Smoking Can Harm the Long-Term Effe

CHICAGO--September 18, 2007--A study in the September issue of the Journal of Periodontology (JOP) found that smokers had less desirable long-term results following periodontal plastic surgery than non-smokers. The study followed 10 smokers and 10 non-smokers for two years to evaluate the effects of cigarette smoke on the long-term outcomes of a treatment to help soft tissue reattach to the root surface of the teeth. After two years, residual gum recession around the area which received the surgery was greater in smokers as compared to non-smokers. Study Abstract

Studies have shown that smoking can impair the body's ability to heal itself immediately after surgery; but, this most recent study also showed that when a patient has periodontal plastic surgery, smoking can damage the ability of that procedure to stay intact over a long period of time.

"People who smoke and have had some sort of periodontal plastic surgery should be aware of the negative side effects of smoking. It can be costly to have to repeat a surgery because the desirable outcomes might have been undone by smoking," explained Dr. Preston D. Miller, DDS, and AAP president. "Therefore, it is important patients and doctors agree to a smoking cessation program prior to any periodontal surgery. This will help a patient's chance of achieving optimal results."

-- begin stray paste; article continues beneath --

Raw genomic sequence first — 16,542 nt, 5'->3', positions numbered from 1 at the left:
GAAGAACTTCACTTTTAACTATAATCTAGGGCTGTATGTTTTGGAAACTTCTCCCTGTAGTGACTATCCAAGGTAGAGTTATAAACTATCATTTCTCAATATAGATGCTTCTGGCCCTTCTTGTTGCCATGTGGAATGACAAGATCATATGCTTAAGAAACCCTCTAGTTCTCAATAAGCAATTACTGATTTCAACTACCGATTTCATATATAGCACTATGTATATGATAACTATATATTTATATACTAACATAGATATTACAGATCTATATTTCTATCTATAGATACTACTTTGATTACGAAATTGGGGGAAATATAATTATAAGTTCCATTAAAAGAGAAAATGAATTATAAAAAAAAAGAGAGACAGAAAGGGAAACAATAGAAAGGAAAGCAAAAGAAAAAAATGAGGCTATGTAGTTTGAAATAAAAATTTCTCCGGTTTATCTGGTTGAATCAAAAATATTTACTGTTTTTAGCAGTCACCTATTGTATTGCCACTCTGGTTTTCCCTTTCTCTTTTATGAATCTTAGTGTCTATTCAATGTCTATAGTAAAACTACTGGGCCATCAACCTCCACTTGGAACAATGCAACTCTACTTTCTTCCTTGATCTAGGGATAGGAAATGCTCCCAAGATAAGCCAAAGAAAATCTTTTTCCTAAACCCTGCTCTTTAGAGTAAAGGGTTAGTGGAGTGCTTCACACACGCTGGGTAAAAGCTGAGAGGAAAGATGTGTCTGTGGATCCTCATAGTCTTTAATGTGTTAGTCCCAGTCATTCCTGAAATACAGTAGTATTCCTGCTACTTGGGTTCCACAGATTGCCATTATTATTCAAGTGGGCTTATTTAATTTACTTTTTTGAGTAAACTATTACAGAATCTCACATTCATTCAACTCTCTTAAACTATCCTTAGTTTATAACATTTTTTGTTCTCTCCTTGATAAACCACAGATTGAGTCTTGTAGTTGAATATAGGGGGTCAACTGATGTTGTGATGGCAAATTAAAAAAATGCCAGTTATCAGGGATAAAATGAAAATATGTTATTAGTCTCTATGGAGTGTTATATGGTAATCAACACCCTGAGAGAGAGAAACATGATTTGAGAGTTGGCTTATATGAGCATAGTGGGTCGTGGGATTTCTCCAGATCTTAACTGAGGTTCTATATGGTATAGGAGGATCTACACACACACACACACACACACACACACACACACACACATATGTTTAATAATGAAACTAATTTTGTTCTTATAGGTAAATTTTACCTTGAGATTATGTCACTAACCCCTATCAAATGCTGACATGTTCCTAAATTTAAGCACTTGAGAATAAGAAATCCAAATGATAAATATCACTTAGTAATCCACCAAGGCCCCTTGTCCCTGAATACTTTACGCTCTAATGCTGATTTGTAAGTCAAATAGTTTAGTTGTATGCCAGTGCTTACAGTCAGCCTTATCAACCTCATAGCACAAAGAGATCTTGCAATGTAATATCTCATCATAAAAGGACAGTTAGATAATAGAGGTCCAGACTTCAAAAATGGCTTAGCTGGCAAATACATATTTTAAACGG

To learn more about the oral health risks associated with smoking, you can get a referral to a periodontist in your area and free brochure samples including one titled Tobacco & Gum Disease by visiting the AAP's Web site at www.perio.org or calling 800-FLOSS-EM.

The American Academy of Periodontology is an 8,000-member association of dental professionals specializing in the prevention, diagnosis and treatment of diseases affecting the gums and supporting structures of the teeth and in the placement and maintenance of dental implants. Periodontics is one of nine dental specialties recognized by the American Dental Association.

For more information, contact the AAP Public Affairs Department at 312/573-3243 or 312/573-3242.

@ The American Academy of Periodontology. All rights reserved